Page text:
Behind the organ, and now completely concealed by it, is an elaborate mural monument in memory of Dorothy Brownlow, who died in the year 1699, wife of Sir William Brownlow, bart., of Belton, Lincolnshire. The inscription states that she was the daughter and co-heiress of Sir Richard Mason, kt., 'Controler of Green Cloath to King Charles and King James the 2nd.'
The communion plate consists of a silver chalice of 1843 inscribed 'Presented by Francis Gosling Esq. to the Parish of Sutton, 1843'; silver paten, with foot, of the same year and bearing the same inscription; silver flagon of 1842, bearing the same inscription; silver paten of the same year, also bearing the same inscription; silver chalice of 1895, presented by the then churchwardens; silver paten of 1891, with foot, also given by the above; silver flagon of 1881, part of the same gift; two small silver patens of 1894, part of the same gift.
The church was built in the Decorated style in 1865, and a parish was assigned to it in 1863. It consists of a chancel with an organ chamber and vestries on the north, a south chapel, a long nave in five bays with north and south aisles the same length, a west tower and north and south porches. The walls are faced externally with flint, with stone dressings to the buttresses, windows and doorways, and the open-timber roofs are of pitch pine covered with tiles.
The chancel screen is a fine piece of modern woodwork with good tracery and a well-carved cornice enriched with a vine ornament and surmounted by cresting and a rood with three figures. It was erected to the memory of Lionel Gordon Detmar by his friends, and is after his own design.
CHRIST CHURCH was erected in the year 1888, and a parish was assigned to it in that year. The south chapel was added in 1902, and a narthex and baptistery are now in course of construction at the west end of the nave. The church, which is in 13th-century style, consists of an apsidal chancel, north transept, containing vestry and organ chamber, south chapel, nave, and north and south aisles. The materials are red brick, with stone columns to the nave arcades and with tiled open timber roof. The recently constructed quire stalls and screens deserve mention as fine specimens of modern woodwork. The completed design includes a tower at the northwest, the foundations of which are now being put in, but it is not at present contemplated to proceed with it.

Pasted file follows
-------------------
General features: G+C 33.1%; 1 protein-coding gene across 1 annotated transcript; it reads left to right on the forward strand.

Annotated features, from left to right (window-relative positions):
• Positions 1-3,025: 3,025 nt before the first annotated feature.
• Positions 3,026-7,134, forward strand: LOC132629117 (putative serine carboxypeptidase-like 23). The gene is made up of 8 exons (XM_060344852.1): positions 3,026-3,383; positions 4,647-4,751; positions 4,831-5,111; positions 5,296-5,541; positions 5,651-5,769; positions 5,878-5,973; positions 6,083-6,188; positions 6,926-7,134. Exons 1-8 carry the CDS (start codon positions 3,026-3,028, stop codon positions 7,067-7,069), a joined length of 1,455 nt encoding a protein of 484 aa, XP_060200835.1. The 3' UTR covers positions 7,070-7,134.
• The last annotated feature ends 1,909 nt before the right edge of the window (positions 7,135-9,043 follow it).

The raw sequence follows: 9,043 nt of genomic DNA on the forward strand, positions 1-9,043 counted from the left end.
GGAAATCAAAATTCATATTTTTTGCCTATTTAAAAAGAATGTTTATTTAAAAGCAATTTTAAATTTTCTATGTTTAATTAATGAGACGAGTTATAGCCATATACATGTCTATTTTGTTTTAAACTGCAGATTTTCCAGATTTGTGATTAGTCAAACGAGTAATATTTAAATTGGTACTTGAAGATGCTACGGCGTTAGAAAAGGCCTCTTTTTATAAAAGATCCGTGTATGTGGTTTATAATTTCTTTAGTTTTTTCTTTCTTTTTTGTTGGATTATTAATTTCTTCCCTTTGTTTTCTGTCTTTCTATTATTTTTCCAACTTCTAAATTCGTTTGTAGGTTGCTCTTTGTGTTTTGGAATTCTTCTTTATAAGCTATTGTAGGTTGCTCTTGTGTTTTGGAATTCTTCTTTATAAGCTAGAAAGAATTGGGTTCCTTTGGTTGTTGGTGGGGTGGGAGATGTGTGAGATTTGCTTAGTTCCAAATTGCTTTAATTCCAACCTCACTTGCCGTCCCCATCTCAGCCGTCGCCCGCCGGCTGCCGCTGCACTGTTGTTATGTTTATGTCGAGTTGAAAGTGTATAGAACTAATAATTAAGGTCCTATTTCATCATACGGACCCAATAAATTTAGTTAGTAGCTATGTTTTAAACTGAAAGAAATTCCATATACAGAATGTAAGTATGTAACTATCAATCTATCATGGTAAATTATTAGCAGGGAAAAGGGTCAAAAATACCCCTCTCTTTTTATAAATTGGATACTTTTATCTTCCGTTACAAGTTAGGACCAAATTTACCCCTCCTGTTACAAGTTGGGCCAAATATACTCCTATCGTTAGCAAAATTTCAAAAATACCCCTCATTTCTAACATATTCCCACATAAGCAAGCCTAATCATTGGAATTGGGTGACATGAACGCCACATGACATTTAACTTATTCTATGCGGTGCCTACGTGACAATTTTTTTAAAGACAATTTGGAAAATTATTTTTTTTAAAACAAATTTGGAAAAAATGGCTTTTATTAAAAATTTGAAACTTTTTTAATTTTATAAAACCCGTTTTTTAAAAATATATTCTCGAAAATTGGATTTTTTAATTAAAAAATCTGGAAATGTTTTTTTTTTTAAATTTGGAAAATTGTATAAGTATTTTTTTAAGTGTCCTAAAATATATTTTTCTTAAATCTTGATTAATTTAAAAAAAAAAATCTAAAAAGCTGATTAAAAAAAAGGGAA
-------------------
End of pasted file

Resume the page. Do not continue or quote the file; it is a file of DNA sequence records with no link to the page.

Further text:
The church of ST. BARNABAS was built in 1884–91, and a parish was formed for it out of Sutton, Benhilton, and Carshalton. The church, which is in 14th-century style, consists of a chancel with an organ chamber and vestry in the north, and south chapel, a nave in five bays, north and south aisles, a west porch, and a north-east octagonal bellturret surmounted by a single spire. The west porch was not added until 1904. The materials are red brick with stone dressings. The roofs are of pitch pine, and are covered with purple slates.
The church of the Good Shepherd is a chapel of ease to the parish church. The Belmont missionroom is in Christ Church parish. There is a Roman Catholic church, our Lady of the Rosary, in the Carshalton Road. A Congregational chapel was opened in his own grounds by a Mr. Wall, a retired London tradesman, in 1799. After some interruption of continuous services it was revived in 1839, and in 1859 a new chapel was built in the Carshalton Road. There is another Congregational chapel in Benhill Street. There are three Baptist chapels, a Wesleyan Methodist, a United Free Methodist, and a Primitive Methodist chapel in the parish; also a Friends' meeting-house and Salvation Army barracks. The new Wesleyan Methodist chapel in Cheam Road is a large building of stone in 14th-century style, with transepts, tower, and spire.
In the Domesday Survey two churches are mentioned on the manor, worth £20 before the Conquest, and in 1086 £15. The advowson of one church descended with the manor without interruption until the end of the 18th century. In 1537 the pension payable to Chertsey Abbey from the rectory was granted as part of the endowment of the new foundation of Bisham, Berkshire. (fn. 33) In 1800 one Sarah Watford presented, in 1831 Thomas Williams. (fn. 34) Some time after Padwick the trainer became possessed of it, probably by foreclosure; Mr. Thomas Charles Baring bought it in 1875; it is now held by his trustees. (fn. 35) The history of the second church is very obscure. A possible supposition is that it was at Horley in the Weald (unmentioned in Domesday), which belonged to Chertsey, and close to which were the thirty mansae at Thunresfelda (Thundersfield) mentioned in Athelstan's and Edgar's charters as attached to this manor. Thundersfield Common was partly in Horley, partly in Horne, but close to Horley Church, the advowson of which belonged to Chertsey from an unknown date.
Under the Inclosure Award of 1816 land was reserved for the church, for fuel to the poor, and for repair of highways. For the latter purpose Mr. Wilford also left money in the hands of the Merchant Taylors' Company for this parish, Mitcham, Carshalton, and Streatham.